"It's about 800 overcast, and a mile."
"And you're shooting VFR circuits?"
"Well, when you get on the ground, you might want to take a peek at the
FARs on VFR ceiling and visibility requirements. And what was your N-number,
Mercifully, there was only silence in response, and of course, I was at the
gas pumps before he could land. I didn't see him on the ground, either.
Let's note the difference between "regulations" (i.e., the FARs)
and "policy" (which includes everything else.)
The authors of FAR Part 91 have wisely never made a big deal over pattern
entries. (That can always change, of course.) The FARs start out with Class G
airports (uncontrolled) and work "upwards" to Class B. In general,
each "higher" class of airspace adopts all the regulations of those
below, and adds to them. I have extracted a few of the regulations below in
italics, and added my own comments [within square
brackets and in blue, like this].
§91.126 Operating on or in the vicinity of an airport in Class G
(a) General. Unless otherwise authorized or required, each
person operating an aircraft on or in the vicinity of an airport in a
Class G airspace area must comply with the requirements of this
(b) Direction of turns. When approaching to land at an
airport without an operating control tower in a Class G airspace area
pilot of an airplane [NOTE: only
airplanes!] must make all turns of that airplane to the
left unless the airport displays approved light signals or visual
markings indicating that turns should be made to the right, in which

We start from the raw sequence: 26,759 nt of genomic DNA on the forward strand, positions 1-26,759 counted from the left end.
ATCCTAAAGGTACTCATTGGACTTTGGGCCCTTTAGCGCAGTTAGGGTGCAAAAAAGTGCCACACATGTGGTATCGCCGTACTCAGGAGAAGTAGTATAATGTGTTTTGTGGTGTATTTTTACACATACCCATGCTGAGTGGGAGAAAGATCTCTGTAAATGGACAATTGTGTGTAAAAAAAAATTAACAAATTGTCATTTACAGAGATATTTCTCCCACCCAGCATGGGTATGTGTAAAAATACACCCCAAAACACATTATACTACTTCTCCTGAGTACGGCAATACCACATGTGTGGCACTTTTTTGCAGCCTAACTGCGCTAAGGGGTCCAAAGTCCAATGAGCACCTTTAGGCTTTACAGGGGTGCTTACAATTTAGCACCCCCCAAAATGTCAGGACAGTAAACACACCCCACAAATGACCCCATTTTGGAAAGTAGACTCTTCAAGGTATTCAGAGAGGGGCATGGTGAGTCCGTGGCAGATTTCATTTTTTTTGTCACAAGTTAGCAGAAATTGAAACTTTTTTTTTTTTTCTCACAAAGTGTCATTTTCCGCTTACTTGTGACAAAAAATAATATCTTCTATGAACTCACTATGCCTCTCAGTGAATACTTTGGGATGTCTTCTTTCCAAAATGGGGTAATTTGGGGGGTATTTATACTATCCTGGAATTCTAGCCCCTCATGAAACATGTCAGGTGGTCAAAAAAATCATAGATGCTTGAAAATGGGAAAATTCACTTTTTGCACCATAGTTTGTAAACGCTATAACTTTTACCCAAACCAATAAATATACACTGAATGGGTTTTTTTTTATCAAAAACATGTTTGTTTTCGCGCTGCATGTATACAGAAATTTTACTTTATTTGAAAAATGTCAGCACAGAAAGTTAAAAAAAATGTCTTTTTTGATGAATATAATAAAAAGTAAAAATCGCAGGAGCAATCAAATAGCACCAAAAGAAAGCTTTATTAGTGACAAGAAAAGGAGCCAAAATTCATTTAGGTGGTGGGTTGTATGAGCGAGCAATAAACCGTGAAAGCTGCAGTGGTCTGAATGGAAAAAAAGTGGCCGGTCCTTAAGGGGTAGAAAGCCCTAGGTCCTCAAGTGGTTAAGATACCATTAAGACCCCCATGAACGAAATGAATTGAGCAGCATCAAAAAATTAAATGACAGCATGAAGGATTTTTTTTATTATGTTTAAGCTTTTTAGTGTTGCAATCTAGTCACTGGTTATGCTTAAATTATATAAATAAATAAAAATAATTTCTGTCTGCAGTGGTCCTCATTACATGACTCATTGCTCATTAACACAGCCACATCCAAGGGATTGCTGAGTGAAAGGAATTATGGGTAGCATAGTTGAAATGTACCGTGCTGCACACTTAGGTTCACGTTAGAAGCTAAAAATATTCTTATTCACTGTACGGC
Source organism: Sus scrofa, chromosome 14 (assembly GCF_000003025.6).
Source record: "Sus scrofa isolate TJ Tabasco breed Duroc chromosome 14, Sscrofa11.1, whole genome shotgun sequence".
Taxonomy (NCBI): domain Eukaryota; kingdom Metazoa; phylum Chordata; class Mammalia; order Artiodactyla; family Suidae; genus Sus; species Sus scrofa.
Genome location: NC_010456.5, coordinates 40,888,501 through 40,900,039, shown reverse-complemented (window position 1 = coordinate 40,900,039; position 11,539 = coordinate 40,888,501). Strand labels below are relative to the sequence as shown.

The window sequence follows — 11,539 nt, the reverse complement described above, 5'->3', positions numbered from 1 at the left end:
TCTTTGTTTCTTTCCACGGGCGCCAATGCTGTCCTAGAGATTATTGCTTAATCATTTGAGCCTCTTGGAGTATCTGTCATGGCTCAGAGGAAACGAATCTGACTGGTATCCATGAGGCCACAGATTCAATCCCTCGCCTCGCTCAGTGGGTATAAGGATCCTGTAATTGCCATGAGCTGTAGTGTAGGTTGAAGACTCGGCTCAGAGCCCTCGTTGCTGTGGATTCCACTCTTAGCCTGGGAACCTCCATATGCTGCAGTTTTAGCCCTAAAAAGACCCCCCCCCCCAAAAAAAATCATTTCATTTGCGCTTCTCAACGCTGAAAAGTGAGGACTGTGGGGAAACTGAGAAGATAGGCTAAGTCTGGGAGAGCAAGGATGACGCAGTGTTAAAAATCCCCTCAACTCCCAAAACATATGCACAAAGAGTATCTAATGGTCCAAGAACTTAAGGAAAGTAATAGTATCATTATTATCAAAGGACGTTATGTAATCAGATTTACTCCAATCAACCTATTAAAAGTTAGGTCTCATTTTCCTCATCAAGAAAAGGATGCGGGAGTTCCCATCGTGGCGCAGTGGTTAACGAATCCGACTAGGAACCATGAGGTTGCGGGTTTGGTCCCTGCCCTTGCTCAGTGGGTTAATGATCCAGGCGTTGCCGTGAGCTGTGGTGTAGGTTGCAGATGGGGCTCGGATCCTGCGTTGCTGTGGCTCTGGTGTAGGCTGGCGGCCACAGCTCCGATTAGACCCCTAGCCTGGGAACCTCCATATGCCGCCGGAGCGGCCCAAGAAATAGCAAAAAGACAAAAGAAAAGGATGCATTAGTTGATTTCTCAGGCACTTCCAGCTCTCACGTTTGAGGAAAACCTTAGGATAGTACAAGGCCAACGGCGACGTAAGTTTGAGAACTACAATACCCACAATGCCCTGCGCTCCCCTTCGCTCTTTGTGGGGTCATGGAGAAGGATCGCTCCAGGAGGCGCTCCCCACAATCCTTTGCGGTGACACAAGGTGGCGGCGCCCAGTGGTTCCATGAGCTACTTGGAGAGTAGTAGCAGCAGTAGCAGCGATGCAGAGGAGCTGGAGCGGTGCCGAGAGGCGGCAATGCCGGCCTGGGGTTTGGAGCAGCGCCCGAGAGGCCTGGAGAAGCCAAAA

case the pilot must make all turns to the right; and
pilot of a helicopter must avoid the flow of fixed wing aircraft.
It is worth repeating, with emphasis, that making "wrong way"
patterns while approaching to land is a violation of the FARs. It is the
major hard and fast rule about traffic patterns.
However, note there is nothing whatsoever about departures! You are legal
(and generally safe) to turn any way you want, though common sense and courtesy
would dictate avoiding normal pattern traffic, residential areas, or hazards to
flight in any way you can, and you should consider those factors while giving
them whatever priority you judge most appropriate. In the absence of any and
these factors, the usual drill is a 45-degree turn in the usual direction, or a
§ 91.127 Operating on or in the vicinity of an airport in Class E
(a) Unless otherwise required by part 93 of this chapter or
unless otherwise authorized or required by the ATC facility having
jurisdiction over the Class E airspace area, each person operating an
aircraft on or in the vicinity of an airport in a Class E airspace
area must comply with the requirements of 91.126 [Class
(b) Departures. Each pilot of an aircraft must comply with any